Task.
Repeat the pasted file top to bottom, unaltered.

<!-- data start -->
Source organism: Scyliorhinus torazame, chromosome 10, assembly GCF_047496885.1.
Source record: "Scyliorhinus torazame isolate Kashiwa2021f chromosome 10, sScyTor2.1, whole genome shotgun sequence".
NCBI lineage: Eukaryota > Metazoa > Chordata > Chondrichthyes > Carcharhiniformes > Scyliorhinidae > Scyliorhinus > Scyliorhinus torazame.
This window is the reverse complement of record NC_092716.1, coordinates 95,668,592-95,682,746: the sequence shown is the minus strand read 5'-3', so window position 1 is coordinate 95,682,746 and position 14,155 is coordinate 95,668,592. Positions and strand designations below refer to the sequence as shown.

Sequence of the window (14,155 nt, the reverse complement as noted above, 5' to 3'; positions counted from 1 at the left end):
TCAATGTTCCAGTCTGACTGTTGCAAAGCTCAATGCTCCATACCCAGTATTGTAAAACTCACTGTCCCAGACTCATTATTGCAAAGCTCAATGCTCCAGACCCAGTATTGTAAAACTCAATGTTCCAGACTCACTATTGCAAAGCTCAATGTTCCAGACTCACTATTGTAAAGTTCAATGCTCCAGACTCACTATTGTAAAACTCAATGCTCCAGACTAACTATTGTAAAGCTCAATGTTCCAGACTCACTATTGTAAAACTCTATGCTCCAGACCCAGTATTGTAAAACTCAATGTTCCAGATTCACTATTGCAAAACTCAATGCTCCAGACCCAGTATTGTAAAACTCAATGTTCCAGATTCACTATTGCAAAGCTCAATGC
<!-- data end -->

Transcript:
Source organism: Scyliorhinus torazame, chromosome 10, assembly GCF_047496885.1.
Source record: "Scyliorhinus torazame isolate Kashiwa2021f chromosome 10, sScyTor2.1, whole genome shotgun sequence".
NCBI lineage: Eukaryota > Metazoa > Chordata > Chondrichthyes > Carcharhiniformes > Scyliorhinidae > Scyliorhinus > Scyliorhinus torazame.
This window is the reverse complement of record NC_092716.1, coordinates 95,668,592-95,682,746: the sequence shown is the minus strand read 5'-3', so window position 1 is coordinate 95,682,746 and position 14,155 is coordinate 95,668,592. Positions and strand designations below refer to the sequence as shown.

Sequence of the window (14,155 nt, the reverse complement as noted above, 5' to 3'; positions counted from 1 at the left end):
TCAATGTTCCAGTCTGACTGTTGCAAAGCTCAATGCTCCATACCCAGTATTGTAAAACTCACTGTCCCAGACTCATTATTGCAAAGCTCAATGCTCCAGACCCAGTATTGTAAAACTCAATGTTCCAGACTCACTATTGCAAAGCTCAATGTTCCAGACTCACTATTGTAAAGTTCAATGCTCCAGACTCACTATTGTAAAACTCAATGCTCCAGACTAACTATTGTAAAGCTCAATGTTCCAGACTCACTATTGTAAAACTCTATGCTCCAGACCCAGTATTGTAAAACTCAATGTTCCAGATTCACTATTGCAAAACTCAATGCTCCAGACCCAGTATTGTAAAACTCAATGTTCCAGATTCACTATTGCAAAGCTCAATGC